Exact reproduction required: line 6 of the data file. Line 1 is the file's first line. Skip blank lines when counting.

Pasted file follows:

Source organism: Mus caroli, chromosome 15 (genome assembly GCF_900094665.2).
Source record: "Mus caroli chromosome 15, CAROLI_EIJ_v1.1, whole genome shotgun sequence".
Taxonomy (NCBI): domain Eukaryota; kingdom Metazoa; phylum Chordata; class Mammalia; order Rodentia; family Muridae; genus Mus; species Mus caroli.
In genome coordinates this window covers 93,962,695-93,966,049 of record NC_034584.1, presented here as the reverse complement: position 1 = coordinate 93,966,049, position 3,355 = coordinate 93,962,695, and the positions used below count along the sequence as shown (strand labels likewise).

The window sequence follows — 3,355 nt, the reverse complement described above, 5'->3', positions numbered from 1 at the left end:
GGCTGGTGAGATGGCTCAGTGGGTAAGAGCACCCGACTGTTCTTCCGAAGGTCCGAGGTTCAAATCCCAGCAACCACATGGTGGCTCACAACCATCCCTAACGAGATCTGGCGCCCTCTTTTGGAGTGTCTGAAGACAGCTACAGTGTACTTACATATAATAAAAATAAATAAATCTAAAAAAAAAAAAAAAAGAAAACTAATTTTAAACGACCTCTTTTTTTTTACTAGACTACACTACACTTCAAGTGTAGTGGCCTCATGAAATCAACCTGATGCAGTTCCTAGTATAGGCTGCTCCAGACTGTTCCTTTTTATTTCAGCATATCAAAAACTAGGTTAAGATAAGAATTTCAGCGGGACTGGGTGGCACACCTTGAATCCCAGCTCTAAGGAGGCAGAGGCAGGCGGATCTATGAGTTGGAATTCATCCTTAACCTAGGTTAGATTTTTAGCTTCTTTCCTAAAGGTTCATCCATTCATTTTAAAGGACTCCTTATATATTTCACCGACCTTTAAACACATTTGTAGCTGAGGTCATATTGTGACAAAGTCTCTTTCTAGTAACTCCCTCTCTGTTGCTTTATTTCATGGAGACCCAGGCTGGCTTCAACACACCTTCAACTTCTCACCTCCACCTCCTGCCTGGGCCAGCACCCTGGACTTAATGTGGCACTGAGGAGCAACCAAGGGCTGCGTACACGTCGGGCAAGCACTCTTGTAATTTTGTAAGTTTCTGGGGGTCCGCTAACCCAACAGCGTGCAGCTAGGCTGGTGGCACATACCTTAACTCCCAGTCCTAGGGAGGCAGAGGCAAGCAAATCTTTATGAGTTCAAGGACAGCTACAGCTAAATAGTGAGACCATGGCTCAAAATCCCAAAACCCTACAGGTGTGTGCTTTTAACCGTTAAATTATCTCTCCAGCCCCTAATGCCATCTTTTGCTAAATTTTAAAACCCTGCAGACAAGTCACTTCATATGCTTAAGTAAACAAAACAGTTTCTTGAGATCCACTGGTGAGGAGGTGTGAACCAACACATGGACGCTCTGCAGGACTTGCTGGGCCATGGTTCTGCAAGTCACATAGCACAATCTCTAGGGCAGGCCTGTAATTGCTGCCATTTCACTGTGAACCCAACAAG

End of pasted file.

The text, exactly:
GGCTGGTGAGATGGCTCAGTGGGTAAGAGCACCCGACTGTTCTTCCGAAGGTCCGAGGTTCAAATCCCAGCAACCACATGGTGGCTCACAACCATCCCTAACGAGATCTGGCGCCCTCTTTTGGAGTGTCTGAAGACAGCTACAGTGTACTTACATATAATAAAAATAAATAAATCTAAAAAAAAAAAAAAAAGAAAACTAATTTTAAACGACCTCTTTTTTTTTACTAGACTACACTACACTTCAAGTGTAGTGGCCTCATGAAATCAACCTGATGCAGTTCCTAGTATAGGCTGCTCCAGACTGTTCCTTTTTATTTCAGCATATCAAAAACTAGGTTAAGATAAGAATTTCAGCGGGACTGGGTGGCACACCTTGAATCCCAGCTCTAAGGAGGCAGAGGCAGGCGGATCTATGAGTTGGAATTCATCCTTAACCTAGGTTAGATTTTTAGCTTCTTTCCTAAAGGTTCATCCATTCATTTTAAAGGACTCCTTATATATTTCACCGACCTTTAAACACATTTGTAGCTGAGGTCATATTGTGACAAAGTCTCTTTCTAGTAACTCCCTCTCTGTTGCTTTATTTCATGGAGACCCAGGCTGGCTTCAACACACCTTCAACTTCTCACCTCCACCTCCTGCCTGGGCCAGCACCCTGGACTTAATGTGGCACTGAGGAGCAACCAAGGGCTGCGTACACGTCGGGCAAGCACTCTTGTAATTTTGTAAGTTTCTGGGGGTCCGCTAACCCAACAGCGTGCAGCTAGGCTGGTGGCACATACCTTAACTCCCAGTCCTAGGGAGGCAGAGGCAAGCAAATCTTTATGAGTTCAAGGACAGCTACAGCTAAATAGTGAGACCATGGCTCAAAATCCCAAAACCCTACAGGTGTGTGCTTTTAACCGTTAAATTATCTCTCCAGCCCCTAATGCCATCTTTTGCTAAATTTTAAAACCCTGCAGACAAGTCACTTCATATGCTTAAGTAAACAAAACAGTTTCTTGAGATCCACTGGTGAGGAGGTGTGAACCAACACATGGACGCTCTGCAGGACTTGCTGGGCCATGGTTCTGCAAGTCACATAGCACAATCTCTAGGGCAGGCCTGTAATTGCTGCCATTTCACTGTGAACCCAACAAG